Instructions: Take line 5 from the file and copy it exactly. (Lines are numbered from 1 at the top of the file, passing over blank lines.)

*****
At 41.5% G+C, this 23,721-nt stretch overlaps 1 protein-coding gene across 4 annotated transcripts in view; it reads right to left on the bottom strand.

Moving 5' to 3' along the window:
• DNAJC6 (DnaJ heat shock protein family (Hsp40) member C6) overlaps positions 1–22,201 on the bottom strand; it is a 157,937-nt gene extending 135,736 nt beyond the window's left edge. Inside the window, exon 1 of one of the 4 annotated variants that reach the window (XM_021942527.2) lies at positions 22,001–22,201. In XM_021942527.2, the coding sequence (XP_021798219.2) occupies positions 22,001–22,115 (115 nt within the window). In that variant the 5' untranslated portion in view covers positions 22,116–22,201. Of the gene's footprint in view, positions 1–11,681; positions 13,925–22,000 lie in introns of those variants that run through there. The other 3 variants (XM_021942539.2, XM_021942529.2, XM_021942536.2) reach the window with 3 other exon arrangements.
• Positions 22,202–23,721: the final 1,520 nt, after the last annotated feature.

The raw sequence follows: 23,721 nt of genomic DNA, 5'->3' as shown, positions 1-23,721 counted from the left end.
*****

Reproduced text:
The raw sequence follows: 23,721 nt of genomic DNA, 5'->3' as shown, positions 1-23,721 counted from the left end.